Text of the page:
While the Korean War (1950-53) is often referred to as the “Forgotten War” – occurring at a time in history sandwiched between WWII and the Vietnam War – it is still freshly etched in the memories of the Canadian soldiers who fought to defend freedom in South Korea. This was evident when the Korean Embassy hosted a talk by three Korean War Veterans from Canada on March 27 as part of their Embassy Speaker’s Series. The talk marked the first in a series of lectures to be hosted monthly by the Embassy in celebration of the 50th Anniversary of Korea-Canada relations and 60th Anniversary of the Korean War Armistice in 2013.
Korean War Veterans General Ramsey Withers, former Chief of the Defence Staff, Mr. Jon Jennekens, former President and CEO of the Atomic Energy Control Board, and Mr. Dan Kendrick, member of the Canadian Forces who served 5 years in the Navy and 25 years in the Air Force, spoke in turns about their experiences as part of the Canadian contingent of the United Nations military forces in the Korean War. They lived through the dramatic ebbs and flows of the war, in which North Korea initially pushed South Korean forces all the way back to Pusan on the southern tip of the Korean Peninsula. However, a UN counter-offensive then drove the communist North to retreat as far back as its northern border with China, which prompted Chinese military intervention. Eventually, the two sides restored the border near the 38th parallel, which remains to this day, 60 years later.
This general account can also be found in popular narratives about the Korean War. But what we don’t often hear about is the experiences and significant contributions of the relatively smaller countries, like Canada, which our three speakers were more than happy to share:
-What was going through the minds of Canadian soldiers as they left the comforts of home and their loved ones behind and prepared to sacrifice their lives in a faraway country? If General Withers, Mr. Jennekens and Mr. Kendrick are any indication, it was simply a noble sense of duty: They never liked schoolyard bullies and they were going over to fight back against those schoolyard bullies from the North.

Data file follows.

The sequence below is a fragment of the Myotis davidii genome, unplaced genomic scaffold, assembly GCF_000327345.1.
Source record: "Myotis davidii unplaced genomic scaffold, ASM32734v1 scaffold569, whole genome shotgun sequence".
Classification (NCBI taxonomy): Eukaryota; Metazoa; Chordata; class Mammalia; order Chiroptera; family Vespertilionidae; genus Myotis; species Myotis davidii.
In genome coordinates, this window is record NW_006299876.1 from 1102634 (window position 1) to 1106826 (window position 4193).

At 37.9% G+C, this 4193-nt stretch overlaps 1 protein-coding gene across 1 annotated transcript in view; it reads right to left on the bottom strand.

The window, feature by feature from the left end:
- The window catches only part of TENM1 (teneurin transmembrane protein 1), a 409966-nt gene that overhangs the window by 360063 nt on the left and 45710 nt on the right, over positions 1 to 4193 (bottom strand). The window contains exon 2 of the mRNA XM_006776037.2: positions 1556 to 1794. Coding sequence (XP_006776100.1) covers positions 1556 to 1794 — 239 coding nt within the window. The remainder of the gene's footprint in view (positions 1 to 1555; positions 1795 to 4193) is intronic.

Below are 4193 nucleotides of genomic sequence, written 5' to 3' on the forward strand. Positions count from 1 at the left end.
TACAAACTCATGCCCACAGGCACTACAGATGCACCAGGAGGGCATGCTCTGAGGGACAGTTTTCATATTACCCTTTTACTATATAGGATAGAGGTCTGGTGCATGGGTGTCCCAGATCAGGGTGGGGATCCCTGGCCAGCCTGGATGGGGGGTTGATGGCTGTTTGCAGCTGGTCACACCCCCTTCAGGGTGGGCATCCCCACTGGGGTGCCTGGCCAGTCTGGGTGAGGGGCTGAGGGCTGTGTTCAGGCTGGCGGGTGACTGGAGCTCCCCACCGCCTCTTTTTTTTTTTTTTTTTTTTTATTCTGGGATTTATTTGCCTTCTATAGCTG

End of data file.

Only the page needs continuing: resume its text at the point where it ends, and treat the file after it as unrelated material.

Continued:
-Canada sent the third largest military contingent to Korea (after the US and Great Britain) among the 15 UN member countries that initially offered assistance with more than 26,000 soldiers. What may surprise many, however, are the names of some of the other member countries that did answer the call: Colombia, Ethiopia, Luxembourg (who had a platoon in the French Brigade), Thailand and South Africa, to name a few.
-The 2nd Battalion of the Princess Patricia’s Canadian Light Infantry played an instrumental role in the war, successfully holding their position at the key strategic site of Kapyong Hill (now famously known as the Battle of Kapyong) against the massive onslaught of Chinese forces, who were three times the size of the Canadian contingent. This represented the turning point of the war as peace talks began in earnest after the incident.
-In the end, 516 Canadian soldiers were killed, 486 of whom were buried at the United Nations Memorial Cemetery in Pusan, Korea. Tragically, there were also many civilian casualties, especially after the end of the war when mines that were planted in the rice paddies exploded as the villagers returned to their homes.
I’m sure that General Withers, Mr. Kendrick and Mr. Jennekens could have shared countless other poignant stories had they had the time that evening. So do yourself a favour – talk to a local Korean War Veteran today and be treated to compelling real-life stories from true Canadian heroes.